A recent enforcement action by the Department of the Treasury’s Office of Foreign Assets Control (“OFAC”) against MasterCard International Incorporated (“MasterCard”) stands as a reminder of the importance of strictly complying with even seemingly ministerial reporting requirements applicable to financial institutions that hold blocked property of sanctioned persons, and indeed of adherence to all OFAC reporting requirements. Although MasterCard escaped with only a Finding of Violation, the consequences could have been much worse under different circumstances.

In May 1995, in response to issuance of Executive Order 12959, “Prohibiting Certain Transactions With Respect to Iran”, MasterCard blocked accounts in which Bank Melli and Bank Saderat held interests, which meant that no funds in those accounts could be transferred out of the accounts. Over the next twelve years, the banks’ accounts became dormant on MasterCard’s books, but the assets remained with MasterCard and the accounts remained blocked.

In 2007, OFAC added the names of Bank Melli and Bank Saderat to the List of Specially Designated Nationals and Blocked Persons (“SDN List”). Following this designation, MasterCard failed to report the blocked accounts to OFAC, as it was required to do. Even though MasterCard had properly restricted the accounts of the two Iranian banks for more than a decade in response to the 1995 Executive Order, and had not conducted any prohibited transactions with or concerning the banks or the banks’ blocked property, MasterCard’s failure to report the now-dormant accounts to OFAC following the banks’ 2007 SDN designation constituted a violation of the blocked property reporting requirements of OFAC’s Reporting, Procedures and Penalties Regulations (“RPPR”), 31 C.F.R. § 501.603(b).

In explaining the reasons why a Finding of Violation was issued, OFAC noted:

  • MasterCard is a large and commercially sophisticated company that deals primarily with banks and other financial institutions, and should have identified and reported accounts, funds, property, and interests in property belonging to banks designated on the SDN List, regardless of whether the accounts were dormant or active. Although MasterCard personnel did not appear to have actual knowledge of the failure to comply with the reporting requirement, OFAC deemed MasterCard to have had reason to know of its obligations.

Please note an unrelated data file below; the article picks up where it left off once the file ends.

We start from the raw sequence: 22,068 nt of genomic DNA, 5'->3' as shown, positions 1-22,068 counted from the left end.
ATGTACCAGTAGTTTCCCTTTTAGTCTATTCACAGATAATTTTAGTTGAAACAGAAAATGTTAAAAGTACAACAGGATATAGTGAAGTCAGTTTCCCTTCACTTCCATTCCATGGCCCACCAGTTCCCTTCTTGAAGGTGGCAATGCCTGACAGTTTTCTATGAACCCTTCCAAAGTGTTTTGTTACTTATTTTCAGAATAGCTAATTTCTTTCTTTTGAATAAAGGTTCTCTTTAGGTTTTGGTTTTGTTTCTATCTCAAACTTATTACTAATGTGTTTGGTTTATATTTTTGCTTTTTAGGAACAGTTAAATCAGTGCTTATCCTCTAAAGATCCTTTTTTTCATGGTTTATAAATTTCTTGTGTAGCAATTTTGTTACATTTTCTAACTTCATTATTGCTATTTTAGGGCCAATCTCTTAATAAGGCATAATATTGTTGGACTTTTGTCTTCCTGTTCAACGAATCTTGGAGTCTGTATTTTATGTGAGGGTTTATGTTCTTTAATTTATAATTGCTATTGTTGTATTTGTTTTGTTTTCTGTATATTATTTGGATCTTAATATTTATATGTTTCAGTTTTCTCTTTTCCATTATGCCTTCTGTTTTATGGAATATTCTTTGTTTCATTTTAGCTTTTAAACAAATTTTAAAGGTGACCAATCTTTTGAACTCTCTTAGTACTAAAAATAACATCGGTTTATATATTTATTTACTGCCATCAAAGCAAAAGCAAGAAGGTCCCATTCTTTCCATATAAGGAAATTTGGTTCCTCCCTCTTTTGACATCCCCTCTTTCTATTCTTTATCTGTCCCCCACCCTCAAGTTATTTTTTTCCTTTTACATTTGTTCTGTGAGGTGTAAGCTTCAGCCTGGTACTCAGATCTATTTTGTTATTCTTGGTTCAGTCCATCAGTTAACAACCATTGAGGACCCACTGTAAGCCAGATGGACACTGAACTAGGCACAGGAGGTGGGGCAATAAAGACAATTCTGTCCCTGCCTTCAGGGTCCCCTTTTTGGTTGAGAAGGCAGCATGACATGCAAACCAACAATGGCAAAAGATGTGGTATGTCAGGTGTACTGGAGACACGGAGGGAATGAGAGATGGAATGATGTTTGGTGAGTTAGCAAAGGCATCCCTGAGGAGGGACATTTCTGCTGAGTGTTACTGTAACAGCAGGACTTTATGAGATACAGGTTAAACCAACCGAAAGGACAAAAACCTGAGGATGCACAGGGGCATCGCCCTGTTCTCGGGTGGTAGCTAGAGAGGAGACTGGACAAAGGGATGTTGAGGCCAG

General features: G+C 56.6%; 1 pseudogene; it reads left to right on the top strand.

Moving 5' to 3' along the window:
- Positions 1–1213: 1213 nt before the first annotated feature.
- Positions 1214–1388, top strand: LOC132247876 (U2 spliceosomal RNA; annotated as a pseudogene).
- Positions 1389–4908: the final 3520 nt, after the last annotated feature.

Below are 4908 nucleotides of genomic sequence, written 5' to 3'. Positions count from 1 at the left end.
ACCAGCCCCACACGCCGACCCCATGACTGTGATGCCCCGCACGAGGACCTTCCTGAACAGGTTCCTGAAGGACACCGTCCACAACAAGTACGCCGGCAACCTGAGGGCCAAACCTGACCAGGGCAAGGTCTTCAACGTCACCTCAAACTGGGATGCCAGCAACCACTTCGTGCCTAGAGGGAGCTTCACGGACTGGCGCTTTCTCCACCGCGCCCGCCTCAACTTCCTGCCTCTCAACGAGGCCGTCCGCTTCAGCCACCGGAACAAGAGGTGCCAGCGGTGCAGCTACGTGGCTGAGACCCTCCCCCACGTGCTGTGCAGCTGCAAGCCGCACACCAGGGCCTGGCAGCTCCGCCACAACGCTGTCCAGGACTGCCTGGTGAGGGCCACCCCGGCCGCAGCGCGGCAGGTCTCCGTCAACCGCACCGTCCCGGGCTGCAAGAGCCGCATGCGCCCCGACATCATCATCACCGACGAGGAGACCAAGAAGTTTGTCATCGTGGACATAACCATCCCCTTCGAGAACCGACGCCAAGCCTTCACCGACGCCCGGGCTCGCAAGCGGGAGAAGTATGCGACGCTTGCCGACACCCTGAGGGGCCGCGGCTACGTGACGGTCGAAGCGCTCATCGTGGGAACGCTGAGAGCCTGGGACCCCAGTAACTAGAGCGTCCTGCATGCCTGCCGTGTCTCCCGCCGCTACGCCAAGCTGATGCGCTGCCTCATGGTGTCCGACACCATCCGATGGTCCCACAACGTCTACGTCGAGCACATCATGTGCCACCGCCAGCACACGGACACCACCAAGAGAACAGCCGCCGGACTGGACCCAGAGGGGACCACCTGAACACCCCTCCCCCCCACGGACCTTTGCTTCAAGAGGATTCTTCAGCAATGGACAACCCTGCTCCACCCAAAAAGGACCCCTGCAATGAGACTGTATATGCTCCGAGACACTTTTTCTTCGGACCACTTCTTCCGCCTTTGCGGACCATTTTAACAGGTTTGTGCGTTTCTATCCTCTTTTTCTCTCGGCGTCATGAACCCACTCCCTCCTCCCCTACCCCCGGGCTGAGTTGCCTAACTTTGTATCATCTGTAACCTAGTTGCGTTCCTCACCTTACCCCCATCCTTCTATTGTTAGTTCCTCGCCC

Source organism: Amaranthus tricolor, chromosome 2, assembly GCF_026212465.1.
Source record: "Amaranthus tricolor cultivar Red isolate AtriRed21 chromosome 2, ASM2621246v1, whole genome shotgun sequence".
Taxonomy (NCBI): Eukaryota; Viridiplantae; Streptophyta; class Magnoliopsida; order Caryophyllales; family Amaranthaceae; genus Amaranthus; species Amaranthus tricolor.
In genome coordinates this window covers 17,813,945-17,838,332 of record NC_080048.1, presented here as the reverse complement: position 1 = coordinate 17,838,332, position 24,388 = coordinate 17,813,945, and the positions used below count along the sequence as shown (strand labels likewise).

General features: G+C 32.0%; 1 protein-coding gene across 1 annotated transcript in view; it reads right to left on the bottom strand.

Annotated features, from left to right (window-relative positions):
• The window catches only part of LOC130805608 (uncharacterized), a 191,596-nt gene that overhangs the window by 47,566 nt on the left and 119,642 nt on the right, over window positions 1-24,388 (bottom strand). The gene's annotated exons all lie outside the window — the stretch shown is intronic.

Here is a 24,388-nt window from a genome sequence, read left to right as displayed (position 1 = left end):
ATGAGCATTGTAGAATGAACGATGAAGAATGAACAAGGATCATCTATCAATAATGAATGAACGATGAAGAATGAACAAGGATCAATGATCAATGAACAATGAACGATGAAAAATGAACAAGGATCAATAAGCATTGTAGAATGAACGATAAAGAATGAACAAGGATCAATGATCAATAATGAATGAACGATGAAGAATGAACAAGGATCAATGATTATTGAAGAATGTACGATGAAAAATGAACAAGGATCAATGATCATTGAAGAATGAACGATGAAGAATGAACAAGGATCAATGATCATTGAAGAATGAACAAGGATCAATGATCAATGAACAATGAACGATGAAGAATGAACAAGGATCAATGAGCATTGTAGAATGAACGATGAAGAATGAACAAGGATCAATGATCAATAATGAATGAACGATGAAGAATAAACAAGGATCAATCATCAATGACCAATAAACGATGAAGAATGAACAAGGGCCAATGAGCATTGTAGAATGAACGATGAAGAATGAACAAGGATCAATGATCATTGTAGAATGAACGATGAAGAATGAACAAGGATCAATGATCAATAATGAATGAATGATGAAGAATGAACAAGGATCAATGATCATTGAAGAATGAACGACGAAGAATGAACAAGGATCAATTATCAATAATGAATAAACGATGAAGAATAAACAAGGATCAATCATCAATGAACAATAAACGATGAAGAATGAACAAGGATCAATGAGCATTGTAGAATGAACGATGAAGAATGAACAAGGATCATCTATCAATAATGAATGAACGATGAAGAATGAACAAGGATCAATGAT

• MasterCard’s failure to report resulted in OFAC’s reports to Congress and responses to other inquiries related to blocked property being incomplete, which could have had a negative impact on U.S. government decision-making regarding blocked assets and parties subject to blocking.
  • MasterCard’s failure to properly record interest on the accounts reduced the value of blocked assets available to the Congress and the President.
  • MasterCard’s OFAC compliance program lacked internal controls that would have prevented, or later identified the oversight of, the violations.

Although finding that MasterCard violated the RPPR, OFAC noted several mitigating factors that no doubt accounted for the agency’s decision to not impose more severe (e.g., monetary) penalties. These included:

  • No MasterCard personnel, including managers or supervisors, appeared to have had actual knowledge of the conduct that led to the violations.
  • The funds never reached the sanctioned parties.
  • MasterCard had not received a penalty notice or Finding of Violation from OFAC relating to substantially similar matters in the five years preceding the date of the conduct giving rise to the violations.
  • MasterCard substantially cooperated with OFAC’s investigation, including voluntary self-disclosure and executing a statute of limitations tolling agreement and an extension to the agreement.

While dodging monetary penalties, MasterCard did not emerge entirely unscathed. In the event of a similar violation by MasterCard any time in the next five years, the existence of Finding of Violation makes it more likely that OFAC will penalize MasterCard more severely, e.g., through the imposition of monetary penalties.

MasterCard’s experience should serve as a lesson to all financial institutions and other businesses that are or may become subject to OFAC reporting requirements that OFAC does not view a failure to report as a mere case of no harm, no foul. The government has a significant interest in knowing of the existence of blocked accounts and the assets in those accounts. Although MasterCard presumably utilized sophisticated interdiction software and devoted significant resources to OFAC compliance, it seems likely that its oversight occurred because dormant accounts were not screened and there was no other mechanism in place to review those accounts for compliance. While it is no doubt easier to say than to do, financial institutions and other businesses need to be constantly vigilant in looking for, and closing, gaps in their OFAC compliance programs.